Caitlin and Ryan* are a government worker and teacher, respectively, living in suburban Ottawa with two young children. They’ve got many large fixed expenses — a mortgage, car payments, RESP payments for the kids — but little wiggle room for incidentals left over from two good salaries. “We both make about $90,000 a year, which is a lot, but we don’t have a lot to show for it,” says Caitlin.
Ryan disagrees, though. “We see material things very differently,” says Caitlin. She was raised in a dual-income household playing sports, taking trips and accumulating stuff without much thought; he was raised in a frugal home with much less. Thirty-something years later, Ryan squirrels his money away for the future, while Caitlin would rather spend it today to give the kids the upbringing she had. “I feel disappointed when we can’t — or shouldn’t — do what everyone else is doing. It might be a keeping-up-with-other-people kind of thing,” she admits.This Recently Widowed Retiree Spent $1,100 In A Week — And She’s Constantly Stressed About Money
There’s “always something,” says Caitlin, and this week, as usual, brought the inevitable extra expense: their son’s fourth birthday party. “We had company, plus food and cake, then admission to the swimming pool. We packed almost thirty lunches.” A smaller, at-home option would have been less hassle and more affordable … but they did that last year. So how should an eager spender with a tendency to go overboard and a saver who only reluctantly replaced his decades-old T-shirts find common financial ground? We asked a professional.
Caitlin’s gym fee, biweekly, $30
Ryan’s gym fee, biweekly (with fee for childcare), $56
Grocery store, breakfast out, $10
Mexican food, dinner date, $59
Ryan’s investments, RRSP & TFSA contributions, biweekly, $400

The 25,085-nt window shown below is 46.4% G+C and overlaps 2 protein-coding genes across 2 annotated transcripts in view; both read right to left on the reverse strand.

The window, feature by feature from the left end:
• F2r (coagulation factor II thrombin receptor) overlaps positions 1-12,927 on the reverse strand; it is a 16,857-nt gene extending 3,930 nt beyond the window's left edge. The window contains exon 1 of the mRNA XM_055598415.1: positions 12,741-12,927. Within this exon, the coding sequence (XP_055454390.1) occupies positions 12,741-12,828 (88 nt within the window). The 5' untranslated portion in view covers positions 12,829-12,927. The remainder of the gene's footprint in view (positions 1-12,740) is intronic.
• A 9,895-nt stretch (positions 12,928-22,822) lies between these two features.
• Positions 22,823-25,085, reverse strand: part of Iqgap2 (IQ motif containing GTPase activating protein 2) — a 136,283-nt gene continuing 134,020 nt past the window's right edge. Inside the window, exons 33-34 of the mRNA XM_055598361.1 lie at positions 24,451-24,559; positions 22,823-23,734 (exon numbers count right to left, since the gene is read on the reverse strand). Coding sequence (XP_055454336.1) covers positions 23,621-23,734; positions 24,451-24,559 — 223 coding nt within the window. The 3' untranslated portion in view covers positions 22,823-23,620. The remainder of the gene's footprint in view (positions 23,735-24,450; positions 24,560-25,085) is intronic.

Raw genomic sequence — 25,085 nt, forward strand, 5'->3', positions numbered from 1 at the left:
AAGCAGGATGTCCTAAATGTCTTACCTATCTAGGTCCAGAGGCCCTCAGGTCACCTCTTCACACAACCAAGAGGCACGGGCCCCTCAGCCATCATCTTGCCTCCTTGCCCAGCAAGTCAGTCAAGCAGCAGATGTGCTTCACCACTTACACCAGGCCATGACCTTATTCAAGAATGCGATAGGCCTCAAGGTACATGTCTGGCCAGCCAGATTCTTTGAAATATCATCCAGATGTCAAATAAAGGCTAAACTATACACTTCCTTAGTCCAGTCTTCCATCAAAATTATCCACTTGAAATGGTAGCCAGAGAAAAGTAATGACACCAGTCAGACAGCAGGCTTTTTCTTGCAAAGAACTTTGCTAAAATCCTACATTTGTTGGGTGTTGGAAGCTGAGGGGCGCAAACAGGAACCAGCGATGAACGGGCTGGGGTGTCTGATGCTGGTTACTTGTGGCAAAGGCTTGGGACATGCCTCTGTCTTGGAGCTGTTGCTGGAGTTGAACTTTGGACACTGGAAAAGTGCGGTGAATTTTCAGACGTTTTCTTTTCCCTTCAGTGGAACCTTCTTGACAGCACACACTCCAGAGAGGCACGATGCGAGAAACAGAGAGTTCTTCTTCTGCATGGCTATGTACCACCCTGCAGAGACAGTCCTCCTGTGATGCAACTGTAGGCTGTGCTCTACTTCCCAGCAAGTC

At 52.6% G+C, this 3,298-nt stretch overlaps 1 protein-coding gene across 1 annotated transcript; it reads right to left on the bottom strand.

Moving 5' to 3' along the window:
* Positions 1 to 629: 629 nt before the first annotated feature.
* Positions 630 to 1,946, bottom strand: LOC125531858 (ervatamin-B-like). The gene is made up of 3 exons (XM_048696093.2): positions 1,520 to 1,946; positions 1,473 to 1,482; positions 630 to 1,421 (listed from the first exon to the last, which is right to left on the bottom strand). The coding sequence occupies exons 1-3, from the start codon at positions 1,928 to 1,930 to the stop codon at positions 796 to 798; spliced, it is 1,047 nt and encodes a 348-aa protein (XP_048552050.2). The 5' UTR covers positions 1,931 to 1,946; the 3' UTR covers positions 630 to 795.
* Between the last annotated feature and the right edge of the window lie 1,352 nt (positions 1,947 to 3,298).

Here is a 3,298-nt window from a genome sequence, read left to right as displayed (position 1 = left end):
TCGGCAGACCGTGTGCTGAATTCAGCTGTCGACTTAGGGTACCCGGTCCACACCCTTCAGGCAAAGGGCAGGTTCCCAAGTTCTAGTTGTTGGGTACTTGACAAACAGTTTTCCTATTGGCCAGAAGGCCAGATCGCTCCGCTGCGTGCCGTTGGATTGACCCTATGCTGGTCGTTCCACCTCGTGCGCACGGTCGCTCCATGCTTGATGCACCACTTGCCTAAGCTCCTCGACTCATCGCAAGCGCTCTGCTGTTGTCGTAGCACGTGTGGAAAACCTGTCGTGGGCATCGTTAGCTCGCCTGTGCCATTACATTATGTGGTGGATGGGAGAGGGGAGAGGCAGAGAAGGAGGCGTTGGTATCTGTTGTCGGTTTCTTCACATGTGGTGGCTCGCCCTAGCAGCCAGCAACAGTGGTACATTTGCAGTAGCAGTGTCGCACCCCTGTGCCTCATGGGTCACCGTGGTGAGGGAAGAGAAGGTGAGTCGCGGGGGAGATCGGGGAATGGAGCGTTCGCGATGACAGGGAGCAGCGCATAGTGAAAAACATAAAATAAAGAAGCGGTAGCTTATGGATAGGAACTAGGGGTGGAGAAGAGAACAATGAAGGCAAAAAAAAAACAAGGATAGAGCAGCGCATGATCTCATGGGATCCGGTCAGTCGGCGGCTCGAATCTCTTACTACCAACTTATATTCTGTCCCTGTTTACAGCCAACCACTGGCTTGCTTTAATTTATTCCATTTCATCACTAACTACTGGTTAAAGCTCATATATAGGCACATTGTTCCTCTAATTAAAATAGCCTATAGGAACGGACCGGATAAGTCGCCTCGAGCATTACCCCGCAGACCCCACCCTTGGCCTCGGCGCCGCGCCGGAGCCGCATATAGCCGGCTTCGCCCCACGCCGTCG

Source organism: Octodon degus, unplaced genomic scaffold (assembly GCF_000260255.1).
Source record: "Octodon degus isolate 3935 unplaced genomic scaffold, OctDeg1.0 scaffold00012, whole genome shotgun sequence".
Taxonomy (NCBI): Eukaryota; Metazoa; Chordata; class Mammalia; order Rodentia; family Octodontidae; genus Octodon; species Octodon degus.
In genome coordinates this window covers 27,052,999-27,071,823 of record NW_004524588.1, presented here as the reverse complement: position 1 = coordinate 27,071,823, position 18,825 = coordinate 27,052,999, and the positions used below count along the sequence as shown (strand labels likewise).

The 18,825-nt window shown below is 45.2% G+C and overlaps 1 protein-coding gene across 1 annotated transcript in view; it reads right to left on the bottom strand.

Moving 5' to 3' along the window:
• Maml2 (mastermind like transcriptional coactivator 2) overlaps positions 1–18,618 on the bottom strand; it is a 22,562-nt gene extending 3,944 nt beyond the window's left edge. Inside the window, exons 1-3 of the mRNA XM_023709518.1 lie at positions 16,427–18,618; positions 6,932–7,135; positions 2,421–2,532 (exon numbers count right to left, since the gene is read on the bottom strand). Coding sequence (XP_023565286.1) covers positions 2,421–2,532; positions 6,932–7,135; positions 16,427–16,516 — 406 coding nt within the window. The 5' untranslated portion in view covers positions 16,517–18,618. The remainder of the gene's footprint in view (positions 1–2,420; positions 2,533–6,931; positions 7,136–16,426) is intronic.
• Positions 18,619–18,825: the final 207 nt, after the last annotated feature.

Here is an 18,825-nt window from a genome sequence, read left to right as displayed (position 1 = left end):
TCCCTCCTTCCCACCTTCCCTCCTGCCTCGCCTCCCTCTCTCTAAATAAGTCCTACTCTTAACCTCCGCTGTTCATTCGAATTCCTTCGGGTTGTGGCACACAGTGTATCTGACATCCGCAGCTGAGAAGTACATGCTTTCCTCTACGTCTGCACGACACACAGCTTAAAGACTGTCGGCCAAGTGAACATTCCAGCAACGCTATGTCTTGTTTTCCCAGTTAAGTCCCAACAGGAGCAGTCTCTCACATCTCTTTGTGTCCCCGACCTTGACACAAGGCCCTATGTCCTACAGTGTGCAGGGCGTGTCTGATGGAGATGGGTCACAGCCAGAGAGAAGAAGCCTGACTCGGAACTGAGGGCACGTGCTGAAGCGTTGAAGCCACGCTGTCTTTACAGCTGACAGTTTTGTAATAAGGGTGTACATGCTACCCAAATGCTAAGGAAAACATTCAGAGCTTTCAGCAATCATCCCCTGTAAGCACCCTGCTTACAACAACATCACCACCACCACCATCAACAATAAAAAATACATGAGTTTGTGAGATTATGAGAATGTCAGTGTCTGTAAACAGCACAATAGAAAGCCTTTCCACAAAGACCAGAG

Costco, birthday party supplies, $224
Lowe’s, ceiling fan/birthday gift, $223
Garden Centre, landscaping supplies, $283
Pool admission fees, $84
Car payment, biweekly, $391
Monthly bus pass, $117
RESP contributions, monthly, $200
Car insurance, $142
Caitlin’s bank fee, $4
Ryan’s bank fee, $11
Ryan’s coffee, $2
Daycare, monthly for two children, $2,070
Ryan’s coffee, $2
Alarm system, $23
Caitlin’s investments, RRSP, biweekly, $100
Charity walk, sponsoring a friend, $20
Ryan’s coffee, $3
Ryan’s haircut, $45
Caitlin’s boss’s present, contribution, $20
Card for boss, $8
Caitlin’s Google storage, $3
Banana Republic, T-shirts for Ryan, $85
Designer Shoe Warehouse, new shoes for Caitlin, $193
Weekly Spending Total: $5,135How Much Should You Really Spend On A Bra?
The Expert’s Take
This couple doesn’t quite mesh financially — like millions of others. “Most couples don’t perfectly fit,” explains Selina Gray, a money and relationship coach in Edmonton.
Caitlin and Ryan are doing some things very right, including paying big bills while saving for retirement and the kids’ education. But that growing cash pile shouldn’t be tucked away doing nothing. “They should see a financial adviser and crunch the numbers to find out how much they’ll actually need,” says Gray, who suspects that, alongside their pensions, they’ll have more than enough when the time comes. Some savings might be better re-routed to their monthly cash flow, which is where this couple differs greatly and needs to come together. “They need to shift the mindset away from restriction and towards their family’s values.”
For this, they need an honest, open conversation about what matters. “Caitlin and Ryan should choose three big values and three small ones each,” says Gray. (For example, savings and vacations are big; clothing or dinners out are small.) A few hundred dollars “allowance” each should be spent selfishly — save every penny or buy new shoes, it’s up to the individual — but other than that, they should build and follow a set plan based on these agreed values. This will give Ryan the comfort of control and Caitlin permission to spend as necessary to make the exact life she wants for her family — and not worry about keeping up with the Joneses or anyone else.
*Names have been changed
This post is part of Spend It Better, a personal finance collaboration between Chatelaine and MoneySense about how to get the most for your money. You can find out more right here.